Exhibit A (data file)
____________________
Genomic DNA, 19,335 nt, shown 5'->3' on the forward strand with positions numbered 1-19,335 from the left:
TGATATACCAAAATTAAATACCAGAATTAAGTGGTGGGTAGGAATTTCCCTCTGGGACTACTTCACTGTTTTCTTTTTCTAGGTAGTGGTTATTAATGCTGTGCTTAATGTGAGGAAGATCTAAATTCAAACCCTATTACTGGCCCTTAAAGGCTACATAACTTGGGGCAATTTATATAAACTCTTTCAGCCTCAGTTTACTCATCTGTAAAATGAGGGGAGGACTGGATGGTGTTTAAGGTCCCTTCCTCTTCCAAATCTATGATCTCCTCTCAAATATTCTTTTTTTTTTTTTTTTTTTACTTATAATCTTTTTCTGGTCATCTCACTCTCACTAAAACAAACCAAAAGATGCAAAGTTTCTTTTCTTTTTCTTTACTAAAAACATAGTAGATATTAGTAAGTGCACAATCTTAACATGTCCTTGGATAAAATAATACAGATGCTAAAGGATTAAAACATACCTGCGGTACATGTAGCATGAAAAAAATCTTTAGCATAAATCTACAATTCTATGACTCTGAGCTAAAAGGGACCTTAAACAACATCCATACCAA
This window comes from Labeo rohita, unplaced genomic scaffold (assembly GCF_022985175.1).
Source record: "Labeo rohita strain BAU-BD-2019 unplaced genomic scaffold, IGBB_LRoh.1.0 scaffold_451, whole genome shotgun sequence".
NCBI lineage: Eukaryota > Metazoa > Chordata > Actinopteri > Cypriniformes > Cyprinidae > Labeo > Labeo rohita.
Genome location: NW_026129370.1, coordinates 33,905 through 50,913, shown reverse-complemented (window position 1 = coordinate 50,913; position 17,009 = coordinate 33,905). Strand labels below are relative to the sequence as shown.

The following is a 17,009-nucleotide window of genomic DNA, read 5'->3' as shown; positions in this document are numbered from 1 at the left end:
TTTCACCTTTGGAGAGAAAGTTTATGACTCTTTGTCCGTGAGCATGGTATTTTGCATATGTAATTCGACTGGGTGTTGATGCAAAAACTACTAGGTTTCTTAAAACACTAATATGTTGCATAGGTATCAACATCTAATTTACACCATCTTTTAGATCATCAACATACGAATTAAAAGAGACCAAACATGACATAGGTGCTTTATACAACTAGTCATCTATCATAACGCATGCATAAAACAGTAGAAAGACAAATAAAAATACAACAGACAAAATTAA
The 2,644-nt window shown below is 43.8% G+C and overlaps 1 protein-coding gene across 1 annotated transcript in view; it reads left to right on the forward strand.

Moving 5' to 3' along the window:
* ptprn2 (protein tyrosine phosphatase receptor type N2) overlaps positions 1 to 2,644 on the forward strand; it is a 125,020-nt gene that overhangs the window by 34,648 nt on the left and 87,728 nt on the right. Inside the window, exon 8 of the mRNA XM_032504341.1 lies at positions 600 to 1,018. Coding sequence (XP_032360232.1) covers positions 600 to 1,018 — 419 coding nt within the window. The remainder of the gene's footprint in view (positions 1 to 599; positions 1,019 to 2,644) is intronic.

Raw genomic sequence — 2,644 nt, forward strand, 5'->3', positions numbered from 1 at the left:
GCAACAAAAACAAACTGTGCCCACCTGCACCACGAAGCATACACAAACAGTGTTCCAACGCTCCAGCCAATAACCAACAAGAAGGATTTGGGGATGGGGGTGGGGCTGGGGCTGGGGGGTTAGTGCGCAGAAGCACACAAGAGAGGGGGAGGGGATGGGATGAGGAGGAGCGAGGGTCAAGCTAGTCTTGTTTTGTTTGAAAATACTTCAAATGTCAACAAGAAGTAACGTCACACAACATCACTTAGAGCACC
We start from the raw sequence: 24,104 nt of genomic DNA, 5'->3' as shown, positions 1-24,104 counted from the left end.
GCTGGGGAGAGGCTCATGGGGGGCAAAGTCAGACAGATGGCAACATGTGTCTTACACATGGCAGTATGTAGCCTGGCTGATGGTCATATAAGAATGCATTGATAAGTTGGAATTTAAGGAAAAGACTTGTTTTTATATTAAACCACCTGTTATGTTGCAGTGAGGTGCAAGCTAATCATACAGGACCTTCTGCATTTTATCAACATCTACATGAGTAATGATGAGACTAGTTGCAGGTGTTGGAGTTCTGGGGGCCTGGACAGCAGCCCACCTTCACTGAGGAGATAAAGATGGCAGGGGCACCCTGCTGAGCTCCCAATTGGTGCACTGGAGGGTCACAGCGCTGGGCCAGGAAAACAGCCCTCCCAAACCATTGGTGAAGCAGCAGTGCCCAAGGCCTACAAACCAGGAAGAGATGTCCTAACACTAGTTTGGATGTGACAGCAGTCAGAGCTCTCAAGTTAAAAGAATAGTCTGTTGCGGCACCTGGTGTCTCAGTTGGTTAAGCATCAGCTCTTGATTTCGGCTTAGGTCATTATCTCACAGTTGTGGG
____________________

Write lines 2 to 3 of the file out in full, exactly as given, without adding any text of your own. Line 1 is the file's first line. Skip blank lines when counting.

TGATATACCAAAATTAAATACCAGAATTAAGTGGTGGGTAGGAATTTCCCTCTGGGACTACTTCACTGTTTTCTTTTTCTAGGTAGTGGTTATTAATGCTGTGCTTAATGTGAGGAAGATCTAAATTCAAACCCTATTACTGGCCCTTAAAGGCTACATAACTTGGGGCAATTTATATAAACTCTTTCAGCCTCAGTTTACTCATCTGTAAAATGAGGGGAGGACTGGATGGTGTTTAAGGTCCCTTCCTCTTCCAAATCTATGATCTCCTCTCAAATATTCTTTTTTTTTTTTTTTTTTTACTTATAATCTTTTTCTGGTCATCTCACTCTCACTAAAACAAACCAAAAGATGCAAAGTTTCTTTTCTTTTTCTTTACTAAAAACATAGTAGATATTAGTAAGTGCACAATCTTAACATGTCCTTGGATAAAATAATACAGATGCTAAAGGATTAAAACATACCTGCGGTACATGTAGCATGAAAAAAATCTTTAGCATAAATCTACAATTCTATGACTCTGAGCTAAAAGGGACCTTAAACAACATCCATACCAA
This window comes from Labeo rohita, unplaced genomic scaffold (assembly GCF_022985175.1).